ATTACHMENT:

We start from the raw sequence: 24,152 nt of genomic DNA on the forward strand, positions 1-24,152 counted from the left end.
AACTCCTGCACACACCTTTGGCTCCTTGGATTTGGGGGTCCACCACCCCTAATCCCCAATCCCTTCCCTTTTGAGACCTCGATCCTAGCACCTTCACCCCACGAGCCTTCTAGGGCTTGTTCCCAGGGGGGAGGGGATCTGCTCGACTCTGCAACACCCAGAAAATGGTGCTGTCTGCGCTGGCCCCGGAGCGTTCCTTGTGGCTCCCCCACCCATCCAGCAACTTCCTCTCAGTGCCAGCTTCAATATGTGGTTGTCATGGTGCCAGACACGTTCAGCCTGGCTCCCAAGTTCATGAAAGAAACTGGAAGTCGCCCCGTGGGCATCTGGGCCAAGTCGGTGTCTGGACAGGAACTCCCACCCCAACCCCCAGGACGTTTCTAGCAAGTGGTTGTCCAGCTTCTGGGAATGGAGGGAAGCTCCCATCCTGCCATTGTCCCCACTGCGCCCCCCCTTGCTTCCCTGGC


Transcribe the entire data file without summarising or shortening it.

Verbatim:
We start from the raw sequence: 24,152 nt of genomic DNA on the forward strand, positions 1-24,152 counted from the left end.
AACTCCTGCACACACCTTTGGCTCCTTGGATTTGGGGGTCCACCACCCCTAATCCCCAATCCCTTCCCTTTTGAGACCTCGATCCTAGCACCTTCACCCCACGAGCCTTCTAGGGCTTGTTCCCAGGGGGGAGGGGATCTGCTCGACTCTGCAACACCCAGAAAATGGTGCTGTCTGCGCTGGCCCCGGAGCGTTCCTTGTGGCTCCCCCACCCATCCAGCAACTTCCTCTCAGTGCCAGCTTCAATATGTGGTTGTCATGGTGCCAGACACGTTCAGCCTGGCTCCCAAGTTCATGAAAGAAACTGGAAGTCGCCCCGTGGGCATCTGGGCCAAGTCGGTGTCTGGACAGGAACTCCCACCCCAACCCCCAGGACGTTTCTAGCAAGTGGTTGTCCAGCTTCTGGGAATGGAGGGAAGCTCCCATCCTGCCATTGTCCCCACTGCGCCCCCCCTTGCTTCCCTGGC